Community Speedwatch sounds a bit tame (it’s the word community) but this picture was taken when a cyclist was holding this speed gun. You can join in. Stand beside a policeman and catch your nominations for the most dangerous driver of 2019.
A strong contender for the most reckless driver of the year was a motor bike caught pulling a wheelie uphill at 53mph while over taking a car in Dulwich Wood Park. This record stood for number of weeks until a motorbike was caught doing 73 on Herne Hill going the wrong way around a bollard, over-taking many vehicles and approaching a bend.
I’m sure we’ve all seen worse than that but it’s amusing to do it with a speed gun in your hand. To join in email email@example.com.
All this effort has had its effect. The Met has noticed that speeding is a problem and is joining in. The police have set up a dedicated unit with their own more sophisticated speedguns. In a spell on the Old Kent Road near the flyover they handed out six tickets. Using the evidence collected by the Speedwatch volunteers they are working out the speeding hotspots and paying them a visit.
The man in charge is PCSO Kevin Phillips who has been running the Community Speedwatch in Southwark. The higher-ups want to build on his success and Kevin will be telling them where he and his volunteers have found lots of speeding — Village Way, Lordship Lane, Croxted Road, Dog Kennel Hill — I could go on. If you want to add any suggestions or join in then contact Kevin on firstname.lastname@example.org. He’s very nice.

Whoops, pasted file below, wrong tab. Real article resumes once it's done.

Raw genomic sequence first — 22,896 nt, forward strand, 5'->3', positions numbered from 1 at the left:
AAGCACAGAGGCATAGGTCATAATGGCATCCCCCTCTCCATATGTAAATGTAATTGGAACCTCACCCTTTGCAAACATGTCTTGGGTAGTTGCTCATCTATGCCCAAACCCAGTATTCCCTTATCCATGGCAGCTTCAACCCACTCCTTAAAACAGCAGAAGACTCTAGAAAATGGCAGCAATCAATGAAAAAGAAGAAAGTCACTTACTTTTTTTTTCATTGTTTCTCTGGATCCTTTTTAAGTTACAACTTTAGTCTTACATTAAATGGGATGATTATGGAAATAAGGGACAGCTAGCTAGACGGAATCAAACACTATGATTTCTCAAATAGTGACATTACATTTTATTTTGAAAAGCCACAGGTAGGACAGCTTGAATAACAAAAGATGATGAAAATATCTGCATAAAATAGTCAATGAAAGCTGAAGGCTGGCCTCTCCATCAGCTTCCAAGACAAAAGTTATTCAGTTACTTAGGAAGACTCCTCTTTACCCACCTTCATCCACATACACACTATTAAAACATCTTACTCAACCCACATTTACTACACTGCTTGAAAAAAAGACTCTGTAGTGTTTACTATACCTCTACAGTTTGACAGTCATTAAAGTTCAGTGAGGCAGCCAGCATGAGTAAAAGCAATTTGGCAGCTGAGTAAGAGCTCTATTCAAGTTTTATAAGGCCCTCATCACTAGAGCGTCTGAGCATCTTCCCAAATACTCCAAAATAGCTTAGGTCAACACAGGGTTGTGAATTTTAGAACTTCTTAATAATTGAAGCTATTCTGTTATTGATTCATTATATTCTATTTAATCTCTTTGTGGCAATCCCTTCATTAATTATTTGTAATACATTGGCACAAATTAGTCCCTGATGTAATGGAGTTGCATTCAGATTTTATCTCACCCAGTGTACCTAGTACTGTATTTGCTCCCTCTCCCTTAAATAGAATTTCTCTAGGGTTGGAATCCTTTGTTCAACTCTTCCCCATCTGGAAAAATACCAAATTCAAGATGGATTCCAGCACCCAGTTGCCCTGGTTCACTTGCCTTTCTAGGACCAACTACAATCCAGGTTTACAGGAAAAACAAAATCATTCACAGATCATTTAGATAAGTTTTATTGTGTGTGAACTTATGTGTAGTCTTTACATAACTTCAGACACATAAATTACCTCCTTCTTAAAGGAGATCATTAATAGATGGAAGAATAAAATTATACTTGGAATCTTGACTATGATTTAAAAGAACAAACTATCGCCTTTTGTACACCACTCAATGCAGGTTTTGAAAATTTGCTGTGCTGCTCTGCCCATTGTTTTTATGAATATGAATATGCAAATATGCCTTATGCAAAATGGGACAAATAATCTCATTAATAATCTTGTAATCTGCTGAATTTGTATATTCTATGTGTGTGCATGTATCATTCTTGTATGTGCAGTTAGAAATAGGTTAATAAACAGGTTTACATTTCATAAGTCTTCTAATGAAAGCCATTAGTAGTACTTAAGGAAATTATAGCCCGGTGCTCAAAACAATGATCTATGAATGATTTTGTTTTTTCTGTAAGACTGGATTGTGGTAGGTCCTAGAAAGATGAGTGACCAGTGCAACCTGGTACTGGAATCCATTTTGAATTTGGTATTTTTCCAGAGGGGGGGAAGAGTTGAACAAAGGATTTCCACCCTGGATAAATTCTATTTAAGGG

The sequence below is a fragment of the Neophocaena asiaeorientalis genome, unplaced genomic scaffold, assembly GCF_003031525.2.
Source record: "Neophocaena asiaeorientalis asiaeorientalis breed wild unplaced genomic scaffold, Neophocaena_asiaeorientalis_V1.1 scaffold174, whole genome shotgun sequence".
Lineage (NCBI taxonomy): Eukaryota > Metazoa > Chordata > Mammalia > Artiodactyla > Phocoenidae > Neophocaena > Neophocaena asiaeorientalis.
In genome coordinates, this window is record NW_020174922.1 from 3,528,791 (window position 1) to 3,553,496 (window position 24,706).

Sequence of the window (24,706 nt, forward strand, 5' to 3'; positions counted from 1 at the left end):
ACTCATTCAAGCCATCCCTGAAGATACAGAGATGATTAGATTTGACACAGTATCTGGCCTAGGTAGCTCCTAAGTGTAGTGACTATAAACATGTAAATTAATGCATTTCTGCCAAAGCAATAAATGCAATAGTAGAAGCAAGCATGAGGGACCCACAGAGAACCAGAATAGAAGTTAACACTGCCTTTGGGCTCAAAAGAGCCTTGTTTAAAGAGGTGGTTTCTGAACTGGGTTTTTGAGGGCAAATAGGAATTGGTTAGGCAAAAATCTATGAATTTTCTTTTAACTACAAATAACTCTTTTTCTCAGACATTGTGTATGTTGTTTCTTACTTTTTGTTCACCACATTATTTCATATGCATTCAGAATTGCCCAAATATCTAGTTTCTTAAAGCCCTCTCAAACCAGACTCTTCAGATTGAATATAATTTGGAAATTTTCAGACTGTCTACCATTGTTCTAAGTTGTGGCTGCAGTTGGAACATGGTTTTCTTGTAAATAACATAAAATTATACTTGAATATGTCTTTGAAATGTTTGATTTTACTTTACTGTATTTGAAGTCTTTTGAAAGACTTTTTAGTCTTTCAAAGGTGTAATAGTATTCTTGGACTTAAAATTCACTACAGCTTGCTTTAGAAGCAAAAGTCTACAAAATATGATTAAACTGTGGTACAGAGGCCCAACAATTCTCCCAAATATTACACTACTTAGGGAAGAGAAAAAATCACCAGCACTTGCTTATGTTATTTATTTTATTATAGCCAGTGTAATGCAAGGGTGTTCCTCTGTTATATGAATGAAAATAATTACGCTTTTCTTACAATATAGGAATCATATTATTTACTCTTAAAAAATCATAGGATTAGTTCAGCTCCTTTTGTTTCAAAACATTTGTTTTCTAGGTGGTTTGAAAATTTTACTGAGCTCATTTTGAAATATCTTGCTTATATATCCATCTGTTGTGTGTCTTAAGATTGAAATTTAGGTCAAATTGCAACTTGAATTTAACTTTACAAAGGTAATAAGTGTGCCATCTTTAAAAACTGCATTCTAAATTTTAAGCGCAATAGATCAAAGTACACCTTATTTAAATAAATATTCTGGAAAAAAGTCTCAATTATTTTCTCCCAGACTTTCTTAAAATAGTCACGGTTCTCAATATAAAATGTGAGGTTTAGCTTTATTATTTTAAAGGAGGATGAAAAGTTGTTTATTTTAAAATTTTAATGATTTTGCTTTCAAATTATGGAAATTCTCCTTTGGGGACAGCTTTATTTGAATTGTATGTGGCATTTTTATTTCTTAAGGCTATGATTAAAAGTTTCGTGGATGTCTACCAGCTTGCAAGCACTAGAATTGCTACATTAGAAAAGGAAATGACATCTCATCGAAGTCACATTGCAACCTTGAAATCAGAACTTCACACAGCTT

The Met takes Speedwatch findings seriously and repeat offenders will find themselves on the receiving end of increasingly unpleasant letters.
The first letter says the speeding offence will be held on police records for 12 months. The second one says the vehicle details will be passed to the Criminal Justice Unit databases and the third one adds it to the Automatic Number Plate Recognition hotlist which alerts all roads police to the vehicle and they may stop and check it. “In cases of persistent or extreme speeding vehicles may be targeted for enforcement by police officers or mobile speed camera vans”.
Kevin is the Met’s Community Speedwatch representative in Southwark. He’s part of Road Transport Policing Command. He sets the dates and times and brings the speed gun. He also does all the boring admin work afterwards. The Community does the fun bit and points the gun. The actual place is also suggested by the community, so, if you know a particular bit of road ravaged by particularly fast drivers, then let Kevin know. He will check it out. Roads that already have a speed camera or humps are not suitable.
Learning how to use the speed gun is easy. Focussing it (getting a fix) on oncoming vehicles from a distance of 150 metres is not-so-much. Once you have a speed reading and it’s too high (I can hardly believe it), it is essential to get the registration number and, if possible, the make and colour of the vehicle. Public entertainment is considerable. The grateful, the curious, the anxious and the eccentric all stop by. Nobody even remotely hostile, after all one of you is a policeman in full uniform. And now, more policemen in full uniform are joining in.